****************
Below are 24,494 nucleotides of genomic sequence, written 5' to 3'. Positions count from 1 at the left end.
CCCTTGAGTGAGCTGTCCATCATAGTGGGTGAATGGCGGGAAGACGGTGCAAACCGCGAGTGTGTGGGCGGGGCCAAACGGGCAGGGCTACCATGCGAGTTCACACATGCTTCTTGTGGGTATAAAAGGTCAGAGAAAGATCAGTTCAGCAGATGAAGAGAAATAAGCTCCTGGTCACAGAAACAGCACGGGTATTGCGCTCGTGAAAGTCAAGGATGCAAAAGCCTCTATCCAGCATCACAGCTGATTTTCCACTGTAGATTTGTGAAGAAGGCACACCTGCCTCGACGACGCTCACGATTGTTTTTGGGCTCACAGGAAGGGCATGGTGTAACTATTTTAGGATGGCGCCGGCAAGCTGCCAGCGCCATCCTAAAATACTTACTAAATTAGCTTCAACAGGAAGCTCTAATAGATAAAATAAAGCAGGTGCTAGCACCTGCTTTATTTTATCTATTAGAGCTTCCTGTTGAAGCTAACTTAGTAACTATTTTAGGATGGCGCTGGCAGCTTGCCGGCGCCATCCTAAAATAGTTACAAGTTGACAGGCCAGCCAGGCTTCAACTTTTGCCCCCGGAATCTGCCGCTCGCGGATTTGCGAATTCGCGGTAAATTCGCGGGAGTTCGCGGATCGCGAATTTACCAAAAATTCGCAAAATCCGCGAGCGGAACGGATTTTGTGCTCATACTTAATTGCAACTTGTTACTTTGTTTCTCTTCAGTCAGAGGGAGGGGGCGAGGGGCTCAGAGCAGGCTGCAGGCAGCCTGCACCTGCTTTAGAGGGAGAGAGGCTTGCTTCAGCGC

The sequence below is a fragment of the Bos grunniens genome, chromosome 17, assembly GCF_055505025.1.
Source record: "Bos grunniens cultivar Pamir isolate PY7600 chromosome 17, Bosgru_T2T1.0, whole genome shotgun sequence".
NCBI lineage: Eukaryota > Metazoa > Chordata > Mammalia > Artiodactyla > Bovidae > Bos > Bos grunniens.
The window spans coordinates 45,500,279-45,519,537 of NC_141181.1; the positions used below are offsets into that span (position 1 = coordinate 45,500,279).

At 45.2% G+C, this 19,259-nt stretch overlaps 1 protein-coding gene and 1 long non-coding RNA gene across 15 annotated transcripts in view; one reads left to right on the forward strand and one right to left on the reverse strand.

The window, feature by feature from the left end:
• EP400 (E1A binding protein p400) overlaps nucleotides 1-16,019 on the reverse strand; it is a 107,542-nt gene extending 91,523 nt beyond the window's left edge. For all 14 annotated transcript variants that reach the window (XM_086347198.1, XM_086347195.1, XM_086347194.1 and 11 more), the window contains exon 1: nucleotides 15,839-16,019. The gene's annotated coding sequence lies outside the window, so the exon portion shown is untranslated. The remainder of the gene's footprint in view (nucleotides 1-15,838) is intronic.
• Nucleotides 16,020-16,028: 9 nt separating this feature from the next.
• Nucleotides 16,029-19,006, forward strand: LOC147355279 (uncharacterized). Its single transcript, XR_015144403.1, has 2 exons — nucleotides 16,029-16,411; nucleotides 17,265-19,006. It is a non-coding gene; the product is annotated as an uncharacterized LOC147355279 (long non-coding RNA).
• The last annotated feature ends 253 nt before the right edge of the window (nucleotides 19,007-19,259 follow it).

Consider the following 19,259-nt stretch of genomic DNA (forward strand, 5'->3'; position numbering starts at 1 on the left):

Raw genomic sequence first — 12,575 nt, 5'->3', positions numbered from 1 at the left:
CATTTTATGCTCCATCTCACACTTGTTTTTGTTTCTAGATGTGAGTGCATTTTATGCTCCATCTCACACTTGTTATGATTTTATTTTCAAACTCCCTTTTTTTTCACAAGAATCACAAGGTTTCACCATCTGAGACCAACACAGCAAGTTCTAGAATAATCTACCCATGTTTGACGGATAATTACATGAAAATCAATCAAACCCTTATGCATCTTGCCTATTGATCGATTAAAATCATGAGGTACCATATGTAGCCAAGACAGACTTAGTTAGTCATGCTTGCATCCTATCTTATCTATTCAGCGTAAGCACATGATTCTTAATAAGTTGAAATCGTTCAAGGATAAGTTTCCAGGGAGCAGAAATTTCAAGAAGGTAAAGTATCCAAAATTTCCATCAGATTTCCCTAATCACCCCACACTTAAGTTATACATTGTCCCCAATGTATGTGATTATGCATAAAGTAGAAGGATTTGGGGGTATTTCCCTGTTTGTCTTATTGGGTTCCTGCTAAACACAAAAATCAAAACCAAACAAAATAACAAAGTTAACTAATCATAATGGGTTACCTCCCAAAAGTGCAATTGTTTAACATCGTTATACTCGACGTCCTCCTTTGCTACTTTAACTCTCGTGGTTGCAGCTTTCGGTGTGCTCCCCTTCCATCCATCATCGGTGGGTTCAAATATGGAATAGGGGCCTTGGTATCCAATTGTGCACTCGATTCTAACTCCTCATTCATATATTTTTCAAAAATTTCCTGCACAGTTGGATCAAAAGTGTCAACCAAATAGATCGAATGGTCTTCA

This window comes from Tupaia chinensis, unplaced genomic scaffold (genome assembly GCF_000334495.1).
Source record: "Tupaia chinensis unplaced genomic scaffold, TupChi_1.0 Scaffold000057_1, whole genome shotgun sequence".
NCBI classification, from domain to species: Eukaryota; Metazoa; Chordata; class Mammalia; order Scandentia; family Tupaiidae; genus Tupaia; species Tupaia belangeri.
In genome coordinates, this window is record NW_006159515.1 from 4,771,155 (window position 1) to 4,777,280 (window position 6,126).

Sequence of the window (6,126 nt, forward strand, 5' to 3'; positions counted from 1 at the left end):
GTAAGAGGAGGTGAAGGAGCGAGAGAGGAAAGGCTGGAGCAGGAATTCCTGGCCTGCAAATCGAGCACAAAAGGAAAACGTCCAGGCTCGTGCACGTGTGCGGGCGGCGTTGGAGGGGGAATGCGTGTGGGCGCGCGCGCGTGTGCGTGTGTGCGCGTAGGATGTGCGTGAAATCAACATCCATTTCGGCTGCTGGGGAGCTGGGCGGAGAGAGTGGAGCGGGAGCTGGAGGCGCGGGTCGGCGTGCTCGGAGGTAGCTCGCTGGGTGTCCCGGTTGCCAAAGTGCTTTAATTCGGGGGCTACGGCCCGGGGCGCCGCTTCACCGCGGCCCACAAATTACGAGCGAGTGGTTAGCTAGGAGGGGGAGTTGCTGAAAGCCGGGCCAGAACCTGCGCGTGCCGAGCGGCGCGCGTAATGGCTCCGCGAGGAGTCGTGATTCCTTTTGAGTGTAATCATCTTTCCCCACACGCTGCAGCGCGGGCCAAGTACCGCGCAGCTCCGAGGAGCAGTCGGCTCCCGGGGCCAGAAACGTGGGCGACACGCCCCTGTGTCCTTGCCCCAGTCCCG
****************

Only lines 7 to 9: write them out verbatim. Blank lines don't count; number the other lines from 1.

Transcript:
At 45.2% G+C, this 19,259-nt stretch overlaps 1 protein-coding gene and 1 long non-coding RNA gene across 15 annotated transcripts in view; one reads left to right on the forward strand and one right to left on the reverse strand.

The window, feature by feature from the left end:
• EP400 (E1A binding protein p400) overlaps nucleotides 1-16,019 on the reverse strand; it is a 107,542-nt gene extending 91,523 nt beyond the window's left edge. For all 14 annotated transcript variants that reach the window (XM_086347198.1, XM_086347195.1, XM_086347194.1 and 11 more), the window contains exon 1: nucleotides 15,839-16,019. The gene's annotated coding sequence lies outside the window, so the exon portion shown is untranslated. The remainder of the gene's footprint in view (nucleotides 1-15,838) is intronic.